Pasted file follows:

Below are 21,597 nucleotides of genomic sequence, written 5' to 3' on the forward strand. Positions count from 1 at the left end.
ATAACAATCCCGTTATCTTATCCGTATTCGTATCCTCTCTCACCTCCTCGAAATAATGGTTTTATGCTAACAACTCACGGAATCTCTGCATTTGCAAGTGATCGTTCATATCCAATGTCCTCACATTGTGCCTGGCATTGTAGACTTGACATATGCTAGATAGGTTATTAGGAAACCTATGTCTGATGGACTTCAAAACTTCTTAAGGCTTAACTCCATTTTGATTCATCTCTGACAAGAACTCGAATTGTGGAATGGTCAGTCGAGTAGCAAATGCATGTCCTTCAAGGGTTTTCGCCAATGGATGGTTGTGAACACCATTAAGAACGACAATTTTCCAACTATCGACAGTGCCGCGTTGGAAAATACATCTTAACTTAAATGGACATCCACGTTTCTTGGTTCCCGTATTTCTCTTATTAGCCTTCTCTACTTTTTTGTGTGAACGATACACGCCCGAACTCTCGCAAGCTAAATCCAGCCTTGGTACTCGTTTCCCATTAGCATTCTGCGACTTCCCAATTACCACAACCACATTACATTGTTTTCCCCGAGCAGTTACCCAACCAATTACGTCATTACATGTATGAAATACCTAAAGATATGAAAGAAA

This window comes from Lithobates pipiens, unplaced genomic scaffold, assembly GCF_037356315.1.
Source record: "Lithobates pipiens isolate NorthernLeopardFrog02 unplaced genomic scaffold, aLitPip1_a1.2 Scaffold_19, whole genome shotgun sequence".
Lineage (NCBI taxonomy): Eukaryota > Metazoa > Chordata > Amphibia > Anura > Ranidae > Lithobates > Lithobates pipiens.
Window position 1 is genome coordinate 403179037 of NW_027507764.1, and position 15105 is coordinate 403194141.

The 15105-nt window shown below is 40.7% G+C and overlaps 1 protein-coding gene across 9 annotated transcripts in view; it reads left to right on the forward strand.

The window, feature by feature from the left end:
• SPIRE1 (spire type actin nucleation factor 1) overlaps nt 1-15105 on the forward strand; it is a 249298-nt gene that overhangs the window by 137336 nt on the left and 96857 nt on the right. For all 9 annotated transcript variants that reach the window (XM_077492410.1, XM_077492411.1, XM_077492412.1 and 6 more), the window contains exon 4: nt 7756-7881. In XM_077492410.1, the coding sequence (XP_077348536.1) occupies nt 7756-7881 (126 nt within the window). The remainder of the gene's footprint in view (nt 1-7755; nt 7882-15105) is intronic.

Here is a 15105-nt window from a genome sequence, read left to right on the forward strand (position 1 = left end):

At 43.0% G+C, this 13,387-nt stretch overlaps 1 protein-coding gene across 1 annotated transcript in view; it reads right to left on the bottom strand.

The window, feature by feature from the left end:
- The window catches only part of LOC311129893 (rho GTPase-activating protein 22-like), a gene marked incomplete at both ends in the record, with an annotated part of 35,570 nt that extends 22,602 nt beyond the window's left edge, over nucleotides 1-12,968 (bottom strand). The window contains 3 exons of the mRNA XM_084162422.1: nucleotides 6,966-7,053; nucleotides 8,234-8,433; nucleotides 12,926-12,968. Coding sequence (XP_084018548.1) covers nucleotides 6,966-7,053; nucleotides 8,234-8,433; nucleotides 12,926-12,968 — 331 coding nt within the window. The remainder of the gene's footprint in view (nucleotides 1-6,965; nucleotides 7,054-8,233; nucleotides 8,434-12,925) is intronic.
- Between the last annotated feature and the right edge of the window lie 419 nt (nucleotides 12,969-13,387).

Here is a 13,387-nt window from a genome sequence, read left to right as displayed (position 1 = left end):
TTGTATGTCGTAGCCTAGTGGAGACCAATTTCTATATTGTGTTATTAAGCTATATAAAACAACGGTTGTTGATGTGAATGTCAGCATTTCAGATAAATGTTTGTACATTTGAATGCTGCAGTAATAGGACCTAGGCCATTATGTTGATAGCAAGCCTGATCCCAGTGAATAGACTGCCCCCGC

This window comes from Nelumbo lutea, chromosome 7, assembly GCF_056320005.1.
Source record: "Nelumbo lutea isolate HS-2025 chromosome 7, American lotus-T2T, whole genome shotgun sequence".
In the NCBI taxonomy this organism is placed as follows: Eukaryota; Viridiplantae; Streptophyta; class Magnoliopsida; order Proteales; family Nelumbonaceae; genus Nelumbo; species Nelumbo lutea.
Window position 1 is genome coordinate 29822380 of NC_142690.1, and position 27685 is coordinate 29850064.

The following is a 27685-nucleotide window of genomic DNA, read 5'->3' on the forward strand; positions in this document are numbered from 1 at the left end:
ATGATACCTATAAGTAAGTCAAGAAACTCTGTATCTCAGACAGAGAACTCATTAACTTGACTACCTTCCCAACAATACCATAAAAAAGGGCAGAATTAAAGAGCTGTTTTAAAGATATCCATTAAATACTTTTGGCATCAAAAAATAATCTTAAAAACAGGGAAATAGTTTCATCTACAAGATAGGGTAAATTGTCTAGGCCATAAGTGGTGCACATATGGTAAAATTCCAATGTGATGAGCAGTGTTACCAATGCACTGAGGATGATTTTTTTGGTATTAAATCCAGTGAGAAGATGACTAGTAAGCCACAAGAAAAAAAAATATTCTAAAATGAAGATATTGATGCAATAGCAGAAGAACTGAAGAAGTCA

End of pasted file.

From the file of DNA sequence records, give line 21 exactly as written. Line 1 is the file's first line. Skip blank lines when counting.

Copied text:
The following is a 27685-nucleotide window of genomic DNA, read 5'->3' on the forward strand; positions in this document are numbered from 1 at the left end: